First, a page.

Wildlife unharmed by ecotourism
Two scientists in their recent research have highlighted the conservation benefits of ecotourism worldwide and have claimed that the dangers of...
Washington D.C: Two scientists in their recent research have highlighted the conservation benefits of ecotourism worldwide and have claimed that the dangers of ecotourism to wildlife are premature and problematic.
Dr. Lee Fitzgerald and Dr. Amanda Stronza from the Texas A&M University published a critique of a recent review that proposed tourism may increase the vulnerability of wildlife to predators.
Fitzgerald said that there have been some claims that have drawn media attention, saying that nature tourism and ecotourism can hurt wildlife and can even make wildlife more vulnerable to predators and poaching.
He added that he thinks it is important to qualify those statements and the idea picked up by the media that nature tourism is bad for animals sends a very mixed message to the public and to all sorts of conservation stakeholders that doesn't help conservation.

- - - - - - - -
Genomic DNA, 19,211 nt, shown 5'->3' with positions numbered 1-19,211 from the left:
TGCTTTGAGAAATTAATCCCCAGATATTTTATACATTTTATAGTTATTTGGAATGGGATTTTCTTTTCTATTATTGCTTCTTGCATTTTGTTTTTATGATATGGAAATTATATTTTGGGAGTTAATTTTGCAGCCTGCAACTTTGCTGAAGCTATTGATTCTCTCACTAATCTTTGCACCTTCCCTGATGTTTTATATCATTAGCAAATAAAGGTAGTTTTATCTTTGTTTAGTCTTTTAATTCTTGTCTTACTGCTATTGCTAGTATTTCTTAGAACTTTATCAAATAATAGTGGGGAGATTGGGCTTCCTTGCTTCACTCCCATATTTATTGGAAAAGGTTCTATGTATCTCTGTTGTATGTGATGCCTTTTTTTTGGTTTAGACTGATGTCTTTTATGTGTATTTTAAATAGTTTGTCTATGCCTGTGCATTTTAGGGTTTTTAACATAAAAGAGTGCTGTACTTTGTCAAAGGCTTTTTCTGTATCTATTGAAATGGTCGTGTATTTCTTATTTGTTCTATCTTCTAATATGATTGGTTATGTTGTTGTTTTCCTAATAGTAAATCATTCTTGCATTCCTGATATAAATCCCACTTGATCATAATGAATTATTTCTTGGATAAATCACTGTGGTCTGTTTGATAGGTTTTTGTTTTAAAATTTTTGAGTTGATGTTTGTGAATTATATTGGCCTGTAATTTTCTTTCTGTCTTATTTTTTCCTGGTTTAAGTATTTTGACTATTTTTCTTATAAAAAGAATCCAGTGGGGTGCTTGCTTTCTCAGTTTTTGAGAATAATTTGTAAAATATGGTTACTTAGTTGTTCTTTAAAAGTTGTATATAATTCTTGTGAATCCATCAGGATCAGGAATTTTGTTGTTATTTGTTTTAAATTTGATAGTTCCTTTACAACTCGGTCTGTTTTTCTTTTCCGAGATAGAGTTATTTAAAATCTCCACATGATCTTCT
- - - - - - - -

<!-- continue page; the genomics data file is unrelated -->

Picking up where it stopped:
The researchers claimed that they conducted their study to clarify that the opposite is well-known and supported with much research that tourism can and often does protect large landscapes and the wildlife within those landscapes.
They added it's difficult to imagine wild animals becoming so tame from their interaction with people they lose their fear of being eaten.
Fitzgerald said that the risk of predation is like a big sledgehammer in nature that drives the persistence of antipredator behaviors in species.
Fitzgerald and Stronza said in many parts of the world tourism protect wildlife from poaching, which is arguably the much greater threat to wildlife.
The researchers said that through their study they wanted to clarify this crucial point because there is no evidence to support the claim that ecotourism and nature tourism make animals vulnerable to poachers.
The research is published in the journal Trends in Ecology and Evolution.